Brett Weston

(AMERICAN, 1911 - 1993)

Brett Weston may be said to be the first successful artistic heir in the history of photography. The son of Edward Weston, Brett was taught the basics of photography by his father at the young age of fourteen, and set out on his own from that point on. At sixteen he had his first one-man show, and received international recognition at eighteen when a score of his photographs were displayed in the legendary “Film und Foto” exhibition of 1929 in Stuttgart. By the age of twenty, his photographs were on view in major shows in the US, Europe, and Japan. Since then, Weston’s photographs have been featured in hundreds of exhibitions around the world, and are staples in the collections of leading museums and galleries including the Getty Museum, San Francisco Museum of Modern Art, Art Institute of Chicago, George Eastman House, Metropolitan Museum of Art, Museum of Modern Art New York, Whitney Museum of American Art, Philadelphia Museum of Art, Oklahoma City Museum of Art, Amon Carter Museum, Museum of Fine Arts Houston, National Gallery of Art and the Smithsonian American Art Museum among others. Concerned with the elemental mass of forms, he is known for his great abstractions; he is also generally acknowledged as one of the finest printers in the medium.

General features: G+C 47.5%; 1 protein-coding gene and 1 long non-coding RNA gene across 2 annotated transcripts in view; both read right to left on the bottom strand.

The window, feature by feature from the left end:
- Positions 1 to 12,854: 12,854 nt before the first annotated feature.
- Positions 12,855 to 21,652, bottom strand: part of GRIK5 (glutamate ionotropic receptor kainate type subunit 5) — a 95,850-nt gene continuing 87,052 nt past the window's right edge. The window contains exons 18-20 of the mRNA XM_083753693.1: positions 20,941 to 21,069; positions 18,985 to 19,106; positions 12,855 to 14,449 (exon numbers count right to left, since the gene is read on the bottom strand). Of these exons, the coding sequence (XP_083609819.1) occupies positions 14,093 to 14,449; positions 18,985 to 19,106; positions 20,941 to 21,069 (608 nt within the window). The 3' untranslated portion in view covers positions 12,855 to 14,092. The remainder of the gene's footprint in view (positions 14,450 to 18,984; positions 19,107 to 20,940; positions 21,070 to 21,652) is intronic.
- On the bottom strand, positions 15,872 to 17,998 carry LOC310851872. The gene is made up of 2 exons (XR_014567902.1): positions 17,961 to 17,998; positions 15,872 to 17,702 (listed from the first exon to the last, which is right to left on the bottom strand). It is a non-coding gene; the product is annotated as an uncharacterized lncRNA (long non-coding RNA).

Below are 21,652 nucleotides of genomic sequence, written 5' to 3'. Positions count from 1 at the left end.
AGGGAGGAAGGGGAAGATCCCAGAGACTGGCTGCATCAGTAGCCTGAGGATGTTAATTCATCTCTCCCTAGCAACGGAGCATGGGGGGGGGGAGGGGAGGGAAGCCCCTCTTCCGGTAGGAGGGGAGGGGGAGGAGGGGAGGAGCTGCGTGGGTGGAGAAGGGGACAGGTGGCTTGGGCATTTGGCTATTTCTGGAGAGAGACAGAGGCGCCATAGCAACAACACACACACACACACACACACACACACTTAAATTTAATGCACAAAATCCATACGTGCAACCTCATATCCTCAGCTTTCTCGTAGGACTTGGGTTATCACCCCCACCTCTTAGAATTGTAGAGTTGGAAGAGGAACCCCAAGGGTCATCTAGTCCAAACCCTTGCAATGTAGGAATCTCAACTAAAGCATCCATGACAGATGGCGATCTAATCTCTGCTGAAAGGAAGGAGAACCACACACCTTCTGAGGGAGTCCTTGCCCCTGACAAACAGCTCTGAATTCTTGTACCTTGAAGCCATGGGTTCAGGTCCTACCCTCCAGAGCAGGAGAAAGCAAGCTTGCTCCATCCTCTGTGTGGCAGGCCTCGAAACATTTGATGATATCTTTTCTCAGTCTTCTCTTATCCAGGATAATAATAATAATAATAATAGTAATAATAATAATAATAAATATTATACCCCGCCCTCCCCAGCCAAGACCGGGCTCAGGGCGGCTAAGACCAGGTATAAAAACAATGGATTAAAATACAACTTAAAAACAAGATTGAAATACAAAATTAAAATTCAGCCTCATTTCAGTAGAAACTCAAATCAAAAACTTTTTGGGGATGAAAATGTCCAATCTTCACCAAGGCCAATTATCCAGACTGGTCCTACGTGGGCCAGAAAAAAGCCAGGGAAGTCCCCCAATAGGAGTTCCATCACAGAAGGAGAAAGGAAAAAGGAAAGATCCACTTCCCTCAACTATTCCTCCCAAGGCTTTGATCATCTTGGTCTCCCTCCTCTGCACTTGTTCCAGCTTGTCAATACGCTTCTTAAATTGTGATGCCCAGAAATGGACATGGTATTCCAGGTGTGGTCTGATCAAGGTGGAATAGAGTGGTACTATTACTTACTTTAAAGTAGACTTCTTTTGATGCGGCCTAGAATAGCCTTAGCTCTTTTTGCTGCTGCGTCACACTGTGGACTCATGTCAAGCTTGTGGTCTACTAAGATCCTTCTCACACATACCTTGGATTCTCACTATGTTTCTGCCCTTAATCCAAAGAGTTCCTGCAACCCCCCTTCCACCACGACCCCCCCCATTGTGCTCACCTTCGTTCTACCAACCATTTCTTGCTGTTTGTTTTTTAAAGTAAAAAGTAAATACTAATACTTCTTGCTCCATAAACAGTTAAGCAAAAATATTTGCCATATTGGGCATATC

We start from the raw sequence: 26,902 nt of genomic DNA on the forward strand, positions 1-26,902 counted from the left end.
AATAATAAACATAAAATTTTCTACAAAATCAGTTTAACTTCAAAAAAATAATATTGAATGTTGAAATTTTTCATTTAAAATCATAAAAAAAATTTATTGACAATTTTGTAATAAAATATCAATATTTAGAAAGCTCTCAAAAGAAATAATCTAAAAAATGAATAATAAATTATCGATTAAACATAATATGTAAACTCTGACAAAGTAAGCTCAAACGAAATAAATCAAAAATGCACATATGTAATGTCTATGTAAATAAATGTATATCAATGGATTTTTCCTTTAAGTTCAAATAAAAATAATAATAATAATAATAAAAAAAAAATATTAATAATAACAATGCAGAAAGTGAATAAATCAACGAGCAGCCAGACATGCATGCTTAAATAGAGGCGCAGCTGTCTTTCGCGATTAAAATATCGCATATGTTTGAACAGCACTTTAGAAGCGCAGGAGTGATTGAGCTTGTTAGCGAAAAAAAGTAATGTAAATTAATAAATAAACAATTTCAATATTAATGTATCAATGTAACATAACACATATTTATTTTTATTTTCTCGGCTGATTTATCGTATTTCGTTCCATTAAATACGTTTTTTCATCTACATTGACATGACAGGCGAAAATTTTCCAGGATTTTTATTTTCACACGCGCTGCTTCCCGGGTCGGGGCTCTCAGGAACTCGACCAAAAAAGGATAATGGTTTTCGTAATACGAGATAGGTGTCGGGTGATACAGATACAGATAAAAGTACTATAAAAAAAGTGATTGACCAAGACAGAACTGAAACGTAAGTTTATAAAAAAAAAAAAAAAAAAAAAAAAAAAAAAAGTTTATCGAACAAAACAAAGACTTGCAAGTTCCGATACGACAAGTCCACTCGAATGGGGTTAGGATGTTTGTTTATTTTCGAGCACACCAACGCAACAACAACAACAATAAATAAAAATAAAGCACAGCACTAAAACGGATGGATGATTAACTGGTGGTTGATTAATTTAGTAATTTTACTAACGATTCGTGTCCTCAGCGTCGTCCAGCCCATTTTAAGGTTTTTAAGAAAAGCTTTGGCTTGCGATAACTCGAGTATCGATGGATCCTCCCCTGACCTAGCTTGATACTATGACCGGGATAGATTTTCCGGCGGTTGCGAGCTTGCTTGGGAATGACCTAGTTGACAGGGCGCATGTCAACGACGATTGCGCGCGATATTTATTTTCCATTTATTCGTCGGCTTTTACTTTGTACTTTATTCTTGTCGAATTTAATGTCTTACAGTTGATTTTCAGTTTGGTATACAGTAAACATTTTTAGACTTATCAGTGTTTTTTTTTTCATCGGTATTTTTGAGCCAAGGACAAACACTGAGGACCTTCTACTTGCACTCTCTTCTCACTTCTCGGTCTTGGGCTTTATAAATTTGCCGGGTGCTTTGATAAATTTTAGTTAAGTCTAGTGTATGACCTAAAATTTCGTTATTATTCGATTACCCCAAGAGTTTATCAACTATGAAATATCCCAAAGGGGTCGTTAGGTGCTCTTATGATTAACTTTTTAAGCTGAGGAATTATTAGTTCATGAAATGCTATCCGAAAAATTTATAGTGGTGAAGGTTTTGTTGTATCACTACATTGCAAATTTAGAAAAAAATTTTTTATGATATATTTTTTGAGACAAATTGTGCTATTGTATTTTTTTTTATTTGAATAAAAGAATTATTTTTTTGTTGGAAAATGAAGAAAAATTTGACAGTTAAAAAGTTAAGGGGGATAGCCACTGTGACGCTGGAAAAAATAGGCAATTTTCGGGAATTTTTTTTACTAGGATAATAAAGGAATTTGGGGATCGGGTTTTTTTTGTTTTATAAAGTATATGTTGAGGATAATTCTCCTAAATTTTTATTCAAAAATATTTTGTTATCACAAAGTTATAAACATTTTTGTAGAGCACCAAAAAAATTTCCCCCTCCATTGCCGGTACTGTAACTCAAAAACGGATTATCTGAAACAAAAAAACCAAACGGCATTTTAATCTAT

The camera for an artist is just another tool. It is no more mechanical than a violin if you analyze it. Beyond the rudiments, it is up to the artist to create art, not the camera.
— Brett Weston
Photography is 90% sheer, brutal drudgery! The other 10% is inspiration!
— Brett Weston